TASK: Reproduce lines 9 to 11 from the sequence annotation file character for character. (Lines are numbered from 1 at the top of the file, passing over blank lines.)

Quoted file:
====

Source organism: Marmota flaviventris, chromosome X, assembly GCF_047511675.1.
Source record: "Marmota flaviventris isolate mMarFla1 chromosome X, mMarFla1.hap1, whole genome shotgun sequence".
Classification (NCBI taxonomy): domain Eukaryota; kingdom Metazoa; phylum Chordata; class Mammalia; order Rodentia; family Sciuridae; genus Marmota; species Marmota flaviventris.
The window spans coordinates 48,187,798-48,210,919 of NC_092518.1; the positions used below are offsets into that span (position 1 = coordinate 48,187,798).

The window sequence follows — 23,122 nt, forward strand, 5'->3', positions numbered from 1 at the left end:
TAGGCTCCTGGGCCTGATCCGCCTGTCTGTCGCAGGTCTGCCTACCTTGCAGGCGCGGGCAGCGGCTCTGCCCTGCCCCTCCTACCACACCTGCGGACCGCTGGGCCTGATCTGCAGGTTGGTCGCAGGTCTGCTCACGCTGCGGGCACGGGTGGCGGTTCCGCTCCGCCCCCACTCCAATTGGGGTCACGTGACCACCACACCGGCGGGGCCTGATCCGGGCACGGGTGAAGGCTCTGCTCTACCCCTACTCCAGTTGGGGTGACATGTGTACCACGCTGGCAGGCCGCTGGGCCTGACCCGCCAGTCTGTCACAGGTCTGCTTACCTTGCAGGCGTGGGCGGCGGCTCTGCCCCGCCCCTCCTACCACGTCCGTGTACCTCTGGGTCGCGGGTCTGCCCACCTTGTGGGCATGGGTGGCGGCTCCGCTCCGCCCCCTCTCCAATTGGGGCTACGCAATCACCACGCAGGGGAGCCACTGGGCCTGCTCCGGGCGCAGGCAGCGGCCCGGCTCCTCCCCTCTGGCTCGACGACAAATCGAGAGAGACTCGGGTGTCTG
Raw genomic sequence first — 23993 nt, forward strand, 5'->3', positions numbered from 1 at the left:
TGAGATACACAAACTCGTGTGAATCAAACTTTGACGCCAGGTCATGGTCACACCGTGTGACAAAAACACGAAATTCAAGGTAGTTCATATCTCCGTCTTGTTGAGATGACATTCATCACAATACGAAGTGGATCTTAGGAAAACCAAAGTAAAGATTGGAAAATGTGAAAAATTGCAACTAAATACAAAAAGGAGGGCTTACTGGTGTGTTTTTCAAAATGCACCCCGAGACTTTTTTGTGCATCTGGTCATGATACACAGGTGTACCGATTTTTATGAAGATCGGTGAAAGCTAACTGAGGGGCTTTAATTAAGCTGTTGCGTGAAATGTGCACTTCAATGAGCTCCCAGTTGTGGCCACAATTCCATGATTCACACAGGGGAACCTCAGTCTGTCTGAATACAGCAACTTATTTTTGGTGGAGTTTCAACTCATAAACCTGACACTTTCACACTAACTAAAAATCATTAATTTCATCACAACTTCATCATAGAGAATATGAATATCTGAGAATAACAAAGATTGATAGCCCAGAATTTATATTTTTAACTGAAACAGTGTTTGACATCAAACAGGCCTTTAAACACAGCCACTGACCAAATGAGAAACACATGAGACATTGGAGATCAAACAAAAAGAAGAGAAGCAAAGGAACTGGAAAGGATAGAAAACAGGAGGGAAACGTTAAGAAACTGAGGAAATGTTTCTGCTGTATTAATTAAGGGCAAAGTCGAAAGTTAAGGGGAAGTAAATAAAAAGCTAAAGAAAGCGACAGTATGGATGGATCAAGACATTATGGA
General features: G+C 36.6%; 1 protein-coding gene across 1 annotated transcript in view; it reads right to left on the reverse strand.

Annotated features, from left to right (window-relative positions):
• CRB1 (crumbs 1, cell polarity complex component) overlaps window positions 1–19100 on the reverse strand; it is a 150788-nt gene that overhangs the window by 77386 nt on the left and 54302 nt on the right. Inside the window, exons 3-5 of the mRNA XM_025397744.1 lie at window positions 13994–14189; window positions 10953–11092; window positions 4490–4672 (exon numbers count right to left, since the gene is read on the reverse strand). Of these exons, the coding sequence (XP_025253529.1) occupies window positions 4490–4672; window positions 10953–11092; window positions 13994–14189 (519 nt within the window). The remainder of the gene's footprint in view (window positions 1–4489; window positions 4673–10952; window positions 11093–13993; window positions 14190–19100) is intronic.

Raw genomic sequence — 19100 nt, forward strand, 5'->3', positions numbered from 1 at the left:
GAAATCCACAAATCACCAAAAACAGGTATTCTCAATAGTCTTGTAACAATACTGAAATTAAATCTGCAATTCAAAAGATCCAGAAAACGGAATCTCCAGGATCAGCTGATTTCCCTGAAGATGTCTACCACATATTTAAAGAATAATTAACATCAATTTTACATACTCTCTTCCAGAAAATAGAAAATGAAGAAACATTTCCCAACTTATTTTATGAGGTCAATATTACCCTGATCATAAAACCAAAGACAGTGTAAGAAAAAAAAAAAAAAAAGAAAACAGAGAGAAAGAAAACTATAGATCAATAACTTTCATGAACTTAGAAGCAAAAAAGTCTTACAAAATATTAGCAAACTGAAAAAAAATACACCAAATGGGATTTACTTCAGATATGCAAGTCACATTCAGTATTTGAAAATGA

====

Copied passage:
General features: G+C 36.6%; 1 protein-coding gene across 1 annotated transcript in view; it reads right to left on the reverse strand.

Annotated features, from left to right (window-relative positions):
• CRB1 (crumbs 1, cell polarity complex component) overlaps window positions 1–19100 on the reverse strand; it is a 150788-nt gene that overhangs the window by 77386 nt on the left and 54302 nt on the right. Inside the window, exons 3-5 of the mRNA XM_025397744.1 lie at window positions 13994–14189; window positions 10953–11092; window positions 4490–4672 (exon numbers count right to left, since the gene is read on the reverse strand). Of these exons, the coding sequence (XP_025253529.1) occupies window positions 4490–4672; window positions 10953–11092; window positions 13994–14189 (519 nt within the window). The remainder of the gene's footprint in view (window positions 1–4489; window positions 4673–10952; window positions 11093–13993; window positions 14190–19100) is intronic.